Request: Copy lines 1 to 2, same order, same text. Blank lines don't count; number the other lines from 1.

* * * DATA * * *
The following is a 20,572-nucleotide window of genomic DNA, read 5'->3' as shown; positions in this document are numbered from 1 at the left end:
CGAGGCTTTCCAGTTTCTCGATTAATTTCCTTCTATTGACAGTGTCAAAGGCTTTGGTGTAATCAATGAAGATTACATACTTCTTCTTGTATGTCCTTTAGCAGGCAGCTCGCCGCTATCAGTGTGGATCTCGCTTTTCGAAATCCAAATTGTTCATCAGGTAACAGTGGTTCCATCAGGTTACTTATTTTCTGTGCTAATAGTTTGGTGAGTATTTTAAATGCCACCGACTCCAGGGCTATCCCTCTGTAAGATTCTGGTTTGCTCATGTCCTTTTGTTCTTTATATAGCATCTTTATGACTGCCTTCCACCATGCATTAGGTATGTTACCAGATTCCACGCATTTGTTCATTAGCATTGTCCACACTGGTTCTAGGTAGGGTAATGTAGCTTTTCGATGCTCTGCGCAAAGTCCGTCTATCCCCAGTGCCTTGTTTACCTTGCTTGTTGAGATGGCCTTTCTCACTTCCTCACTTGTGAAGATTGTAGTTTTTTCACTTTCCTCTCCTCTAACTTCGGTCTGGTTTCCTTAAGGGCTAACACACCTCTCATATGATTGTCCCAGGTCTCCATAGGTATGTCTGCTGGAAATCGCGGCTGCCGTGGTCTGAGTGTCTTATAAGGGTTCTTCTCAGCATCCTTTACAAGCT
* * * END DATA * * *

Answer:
The following is a 20,572-nucleotide window of genomic DNA, read 5'->3' as shown; positions in this document are numbered from 1 at the left end:
CGAGGCTTTCCAGTTTCTCGATTAATTTCCTTCTATTGACAGTGTCAAAGGCTTTGGTGTAATCAATGAAGATTACATACTTCTTCTTGTATGTCCTTTAGCAGGCAGCTCGCCGCTATCAGTGTGGATCTCGCTTTTCGAAATCCAAATTGTTCATCAGGTAACAGTGGTTCCATCAGGTTACTTATTTTCTGTGCTAATAGTTTGGTGAGTATTTTAAATGCCACCGACTCCAGGGCTATCCCTCTGTAAGATTCTGGTTTGCTCATGTCCTTTTGTTCTTTATATAGCATCTTTATGACTGCCTTCCACCATGCATTAGGTATGTTACCAGATTCCACGCATTTGTTCATTAGCATTGTCCACACTGGTTCTAGGTAGGGTAATGTAGCTTTTCGATGCTCTGCGCAAAGTCCGTCTATCCCCAGTGCCTTGTTTACCTTGCTTGTTGAGATGGCCTTTCTCACTTCCTCACTTGTGAAGATTGTAGTTTTTTCACTTTCCTCTCCTCTAACTTCGGTCTGGTTTCCTTAAGGGCTAACACACCTCTCATATGATTGTCCCAGGTCTCCATAGGTATGTCTGCTGGAAATCGCGGCTGCCGTGGTCTGAGTGTCTTATAAGGGTTCTTCTCAGCATCCTTTACAAGCT